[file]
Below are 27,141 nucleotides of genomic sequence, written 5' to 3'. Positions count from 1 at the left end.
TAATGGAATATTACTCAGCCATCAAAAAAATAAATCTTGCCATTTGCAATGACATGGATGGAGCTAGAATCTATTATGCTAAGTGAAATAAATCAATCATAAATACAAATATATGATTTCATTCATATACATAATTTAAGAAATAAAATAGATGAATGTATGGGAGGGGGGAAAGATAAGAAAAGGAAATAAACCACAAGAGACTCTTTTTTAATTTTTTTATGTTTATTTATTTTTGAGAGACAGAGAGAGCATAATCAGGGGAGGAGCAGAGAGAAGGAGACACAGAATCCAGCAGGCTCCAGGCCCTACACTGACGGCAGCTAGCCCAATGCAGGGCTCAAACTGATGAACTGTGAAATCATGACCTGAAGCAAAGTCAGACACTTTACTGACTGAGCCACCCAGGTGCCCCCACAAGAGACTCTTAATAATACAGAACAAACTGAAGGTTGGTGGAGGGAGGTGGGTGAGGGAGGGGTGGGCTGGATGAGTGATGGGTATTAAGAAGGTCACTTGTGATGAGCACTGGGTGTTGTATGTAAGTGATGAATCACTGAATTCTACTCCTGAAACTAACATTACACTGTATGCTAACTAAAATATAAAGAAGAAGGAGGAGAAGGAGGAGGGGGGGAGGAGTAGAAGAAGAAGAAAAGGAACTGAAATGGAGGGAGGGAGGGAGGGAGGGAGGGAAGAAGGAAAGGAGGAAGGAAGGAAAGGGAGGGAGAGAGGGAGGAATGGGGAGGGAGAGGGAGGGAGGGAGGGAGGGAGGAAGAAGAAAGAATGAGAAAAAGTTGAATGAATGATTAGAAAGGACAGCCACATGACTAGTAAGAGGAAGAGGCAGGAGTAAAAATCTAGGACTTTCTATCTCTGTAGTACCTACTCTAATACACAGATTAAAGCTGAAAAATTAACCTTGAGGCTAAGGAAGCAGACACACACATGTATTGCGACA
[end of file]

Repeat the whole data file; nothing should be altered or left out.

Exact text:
Below are 27,141 nucleotides of genomic sequence, written 5' to 3'. Positions count from 1 at the left end.
TAATGGAATATTACTCAGCCATCAAAAAAATAAATCTTGCCATTTGCAATGACATGGATGGAGCTAGAATCTATTATGCTAAGTGAAATAAATCAATCATAAATACAAATATATGATTTCATTCATATACATAATTTAAGAAATAAAATAGATGAATGTATGGGAGGGGGGAAAGATAAGAAAAGGAAATAAACCACAAGAGACTCTTTTTTAATTTTTTTATGTTTATTTATTTTTGAGAGACAGAGAGAGCATAATCAGGGGAGGAGCAGAGAGAAGGAGACACAGAATCCAGCAGGCTCCAGGCCCTACACTGACGGCAGCTAGCCCAATGCAGGGCTCAAACTGATGAACTGTGAAATCATGACCTGAAGCAAAGTCAGACACTTTACTGACTGAGCCACCCAGGTGCCCCCACAAGAGACTCTTAATAATACAGAACAAACTGAAGGTTGGTGGAGGGAGGTGGGTGAGGGAGGGGTGGGCTGGATGAGTGATGGGTATTAAGAAGGTCACTTGTGATGAGCACTGGGTGTTGTATGTAAGTGATGAATCACTGAATTCTACTCCTGAAACTAACATTACACTGTATGCTAACTAAAATATAAAGAAGAAGGAGGAGAAGGAGGAGGGGGGGAGGAGTAGAAGAAGAAGAAAAGGAACTGAAATGGAGGGAGGGAGGGAGGGAGGGAGGGAAGAAGGAAAGGAGGAAGGAAGGAAAGGGAGGGAGAGAGGGAGGAATGGGGAGGGAGAGGGAGGGAGGGAGGGAGGGAGGAAGAAGAAAGAATGAGAAAAAGTTGAATGAATGATTAGAAAGGACAGCCACATGACTAGTAAGAGGAAGAGGCAGGAGTAAAAATCTAGGACTTTCTATCTCTGTAGTACCTACTCTAATACACAGATTAAAGCTGAAAAATTAACCTTGAGGCTAAGGAAGCAGACACACACATGTATTGCGACA